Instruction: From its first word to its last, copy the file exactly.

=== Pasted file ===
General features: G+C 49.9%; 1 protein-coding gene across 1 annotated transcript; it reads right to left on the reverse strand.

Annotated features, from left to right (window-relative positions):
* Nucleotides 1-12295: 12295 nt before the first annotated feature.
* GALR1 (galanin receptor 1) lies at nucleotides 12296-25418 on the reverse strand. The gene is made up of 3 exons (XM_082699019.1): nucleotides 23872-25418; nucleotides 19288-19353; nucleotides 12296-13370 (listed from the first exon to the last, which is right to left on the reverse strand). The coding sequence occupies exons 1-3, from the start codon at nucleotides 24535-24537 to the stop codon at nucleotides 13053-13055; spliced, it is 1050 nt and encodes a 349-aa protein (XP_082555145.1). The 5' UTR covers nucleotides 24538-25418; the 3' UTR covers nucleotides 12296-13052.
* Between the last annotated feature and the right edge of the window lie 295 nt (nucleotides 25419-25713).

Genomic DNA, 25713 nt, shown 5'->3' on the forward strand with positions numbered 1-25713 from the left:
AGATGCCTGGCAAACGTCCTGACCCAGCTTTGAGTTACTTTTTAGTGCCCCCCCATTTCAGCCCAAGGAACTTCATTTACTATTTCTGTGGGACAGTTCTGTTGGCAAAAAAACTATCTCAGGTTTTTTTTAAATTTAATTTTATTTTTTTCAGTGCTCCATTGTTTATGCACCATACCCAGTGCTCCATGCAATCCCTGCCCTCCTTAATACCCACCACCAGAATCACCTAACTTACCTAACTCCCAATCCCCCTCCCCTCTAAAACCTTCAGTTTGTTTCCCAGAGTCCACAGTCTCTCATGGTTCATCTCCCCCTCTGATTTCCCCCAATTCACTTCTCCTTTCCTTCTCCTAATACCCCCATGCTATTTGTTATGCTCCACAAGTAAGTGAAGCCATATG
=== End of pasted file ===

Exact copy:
General features: G+C 49.9%; 1 protein-coding gene across 1 annotated transcript; it reads right to left on the reverse strand.

Annotated features, from left to right (window-relative positions):
* Nucleotides 1-12295: 12295 nt before the first annotated feature.
* GALR1 (galanin receptor 1) lies at nucleotides 12296-25418 on the reverse strand. The gene is made up of 3 exons (XM_082699019.1): nucleotides 23872-25418; nucleotides 19288-19353; nucleotides 12296-13370 (listed from the first exon to the last, which is right to left on the reverse strand). The coding sequence occupies exons 1-3, from the start codon at nucleotides 24535-24537 to the stop codon at nucleotides 13053-13055; spliced, it is 1050 nt and encodes a 349-aa protein (XP_082555145.1). The 5' UTR covers nucleotides 24538-25418; the 3' UTR covers nucleotides 12296-13052.
* Between the last annotated feature and the right edge of the window lie 295 nt (nucleotides 25419-25713).

Genomic DNA, 25713 nt, shown 5'->3' on the forward strand with positions numbered 1-25713 from the left:
AGATGCCTGGCAAACGTCCTGACCCAGCTTTGAGTTACTTTTTAGTGCCCCCCCATTTCAGCCCAAGGAACTTCATTTACTATTTCTGTGGGACAGTTCTGTTGGCAAAAAAACTATCTCAGGTTTTTTTTAAATTTAATTTTATTTTTTTCAGTGCTCCATTGTTTATGCACCATACCCAGTGCTCCATGCAATCCCTGCCCTCCTTAATACCCACCACCAGAATCACCTAACTTACCTAACTCCCAATCCCCCTCCCCTCTAAAACCTTCAGTTTGTTTCCCAGAGTCCACAGTCTCTCATGGTTCATCTCCCCCTCTGATTTCCCCCAATTCACTTCTCCTTTCCTTCTCCTAATACCCCCATGCTATTTGTTATGCTCCACAAGTAAGTGAAGCCATATG